EM: But we use our own MS Products...

    TA: That's we need to patch so often!

    EM: But the latest patches were not labeled even 'critical'

    TA: That's because of Steve and Bill and the guys from marketing, so they can tell everyone that our products are secure.

    [May someother continue...]
  • by CmdrGravy (645153) on Sunday March 14, 2004 @08:45AM (#8560686) Homepage
    I wondered why I wasn't getting so much spam yesterday.
  • by BrianB (7440) on Sunday March 14, 2004 @08:59AM (#8560709)
    Google news has been running the headline:

    "Microsoft restores faulty Hotmail service"

    I thought that said it all.
  • by Anonymous Coward on Sunday March 14, 2004 @09:18AM (#8560750)
    It was a .NET Passport outage. Even if you have no clue what this is, you almost certainly have one if you have a hotmail email address, or use MSN, or MS Money, MSN messenger, or a million other services. It's even used for RADIUS authentication of MSN dialup users.

    Unlike Hotmail, which still runs primarily on UNIX, Passport is entirely based on Windows servers.

    Passport is the authentication / single sign-on system for all these MSN services. If it's down, everything's down. And sadly it has proven a little unreliable recently, for reasons never disclosed.
  • by displaced80 (660282) on Sunday March 14, 2004 @12:11PM (#8561517)
    Jim(staring at Software Update Services admin page): Hey, Dave! Is it safe to apply this Combo-Uber-Hyper Security Update Patch for March 2004 for SQL, IIS, MDAC, Windows Scripting MediaWotsit Turbo?

    Dave (not really paying attention): Yeah. Sure. Why not. We've got that Magic Roll-back Button they told us about in MSCE class, haven't we...

    Jim: Cool. click... Uhh.. Approve.. yeah, that's it. click... Woohoo. Damn, this makes patch management easy! Christ, I'm smart.

    FX: Alarms... sirens... flashing lights...

    Dave (sighing) ... clicks 'roll back' button... minutes pass... sirens continue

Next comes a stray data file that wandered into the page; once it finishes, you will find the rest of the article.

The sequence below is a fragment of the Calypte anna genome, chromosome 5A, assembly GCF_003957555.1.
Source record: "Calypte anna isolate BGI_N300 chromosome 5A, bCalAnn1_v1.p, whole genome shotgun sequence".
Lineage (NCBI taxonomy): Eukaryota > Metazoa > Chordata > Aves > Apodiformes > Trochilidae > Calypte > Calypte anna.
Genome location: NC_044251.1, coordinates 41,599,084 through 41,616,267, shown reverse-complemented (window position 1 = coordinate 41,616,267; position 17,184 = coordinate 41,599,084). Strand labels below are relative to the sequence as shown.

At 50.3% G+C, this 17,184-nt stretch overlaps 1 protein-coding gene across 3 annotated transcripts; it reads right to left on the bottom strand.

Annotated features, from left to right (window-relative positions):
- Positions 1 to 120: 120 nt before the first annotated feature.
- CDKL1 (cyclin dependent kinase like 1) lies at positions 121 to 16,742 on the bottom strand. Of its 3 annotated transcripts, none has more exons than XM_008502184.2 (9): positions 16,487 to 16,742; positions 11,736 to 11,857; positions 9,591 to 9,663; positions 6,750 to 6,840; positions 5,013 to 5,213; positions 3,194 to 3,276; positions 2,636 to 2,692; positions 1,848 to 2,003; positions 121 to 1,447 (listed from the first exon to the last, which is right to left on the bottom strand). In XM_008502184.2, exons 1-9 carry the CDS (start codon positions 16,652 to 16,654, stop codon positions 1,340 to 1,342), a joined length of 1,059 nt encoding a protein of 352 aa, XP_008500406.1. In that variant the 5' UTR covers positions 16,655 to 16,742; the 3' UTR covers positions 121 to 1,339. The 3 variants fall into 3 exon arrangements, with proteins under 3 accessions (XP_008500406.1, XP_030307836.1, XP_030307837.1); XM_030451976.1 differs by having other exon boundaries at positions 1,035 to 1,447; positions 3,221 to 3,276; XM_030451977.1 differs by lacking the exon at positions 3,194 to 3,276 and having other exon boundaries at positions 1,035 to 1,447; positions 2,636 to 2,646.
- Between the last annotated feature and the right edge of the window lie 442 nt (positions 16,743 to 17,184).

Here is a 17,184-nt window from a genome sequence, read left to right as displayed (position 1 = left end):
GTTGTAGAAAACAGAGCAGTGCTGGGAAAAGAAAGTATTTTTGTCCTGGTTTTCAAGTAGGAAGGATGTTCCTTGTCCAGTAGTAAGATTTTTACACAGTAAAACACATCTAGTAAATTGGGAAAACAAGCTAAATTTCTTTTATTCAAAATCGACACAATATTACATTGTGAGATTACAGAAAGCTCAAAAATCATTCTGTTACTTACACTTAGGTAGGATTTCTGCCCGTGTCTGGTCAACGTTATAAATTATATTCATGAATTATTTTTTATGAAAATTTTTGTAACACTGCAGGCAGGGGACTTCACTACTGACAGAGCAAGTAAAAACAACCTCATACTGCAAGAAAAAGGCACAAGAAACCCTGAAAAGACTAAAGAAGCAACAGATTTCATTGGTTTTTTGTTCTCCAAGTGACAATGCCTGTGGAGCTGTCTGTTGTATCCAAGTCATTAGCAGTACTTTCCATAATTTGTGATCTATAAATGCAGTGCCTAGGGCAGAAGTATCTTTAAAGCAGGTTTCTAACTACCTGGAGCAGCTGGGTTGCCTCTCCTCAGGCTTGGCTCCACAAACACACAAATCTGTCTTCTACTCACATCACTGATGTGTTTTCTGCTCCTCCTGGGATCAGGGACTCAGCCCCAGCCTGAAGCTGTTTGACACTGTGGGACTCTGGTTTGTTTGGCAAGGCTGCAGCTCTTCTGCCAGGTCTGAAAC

Jim: Uh-oh. I'll call someone.

    Dave (rising panic): But.... the button! It said... roll back! (..close to tears now...) Oh, why does this happen every time... *sobs* .... those damn Roll Back engineers, I swear they just party all night and turn up to work with hangovers.... Well that's the final straw! I'm quitting. I'm gonna learn me some SCO and go work for EV1Servers. Ha!
  • Not only Hotmail... (Score:3, Informative)

    by claes (25551) on Sunday March 14, 2004 @01:04PM (#8561791)
    .. about a week or two ago all of java.sun.com , www.javasoft.com etc was down for more than a day. Not only did this affect people trying to surf on java-related pages. It also affected some java tools that tried to validate EJB deployment descriptors as the default DTD was located at this server. Certain default ant tasks hung since they tried to do lookup of http://java.sun.com/j2ee/dtds/ejb-jar_1_1.dtd, and this was not available. I wonder how many application servers were affected by this downtime? It was briefly mentioned on TheServerSide.com [theserverside.com].
  • by Nathan Johansen (762156) <nathan@npj.com> on Sunday March 14, 2004 @03:34PM (#8562726)

    A recent cumulative update patch for Internet Explorer browsers removes support for the user:pass@www.site.com basic authentication method for HTTP and HTTPS URL's - a response to widespread misuse of the functionality to spoof web addresses to trick unsuspecting users into revealing personal information to a dubious third-party. However, a side effect of this patch includes intermittent clobbering of hidden form fields used to maintain state or session on sites that do not implement cookies. This will render most script driven web sites useless.. Also, installing this patch clears out and resets any internal IE cache of username and password combinations used on frequently visited sites, causing people to have to enter these details anew.

    It is likely that this issue may be responsible for the recently reported Hotmail and MSN related outages (CNN [cnn.com]) and a variety of increasing problems on many other web sites as users continue to install the update patch into their IE browser over time. A MS TechNet [microsoft.com] article describes this problem and proposes workarounds - one is to uninstall the patch, or install a new patch to fix the previous patch for users of IE 6.0 and higher. Web site operators are also encouraged to increase the server KeepAlive connection timeout, although a specific numeric suggestion isn't proposed. There is an informative thread on this topic available in the Google Groups [google.com] UseNet archives. Apparently this issue has been growing more problematic over the past five weeks, and will continue to effect sites and users unless steps are taken to address it.

    IMHO: An illustrative analogy to this problem would be like your automobile manufacturer determining that accidents are caused by vehicles in motion. As a solution, all tires will be removed, thereby preventing accidents. What a great cure.

Asynchronous inputs are at the root of our race problems. -- D. Winker and F. Prosser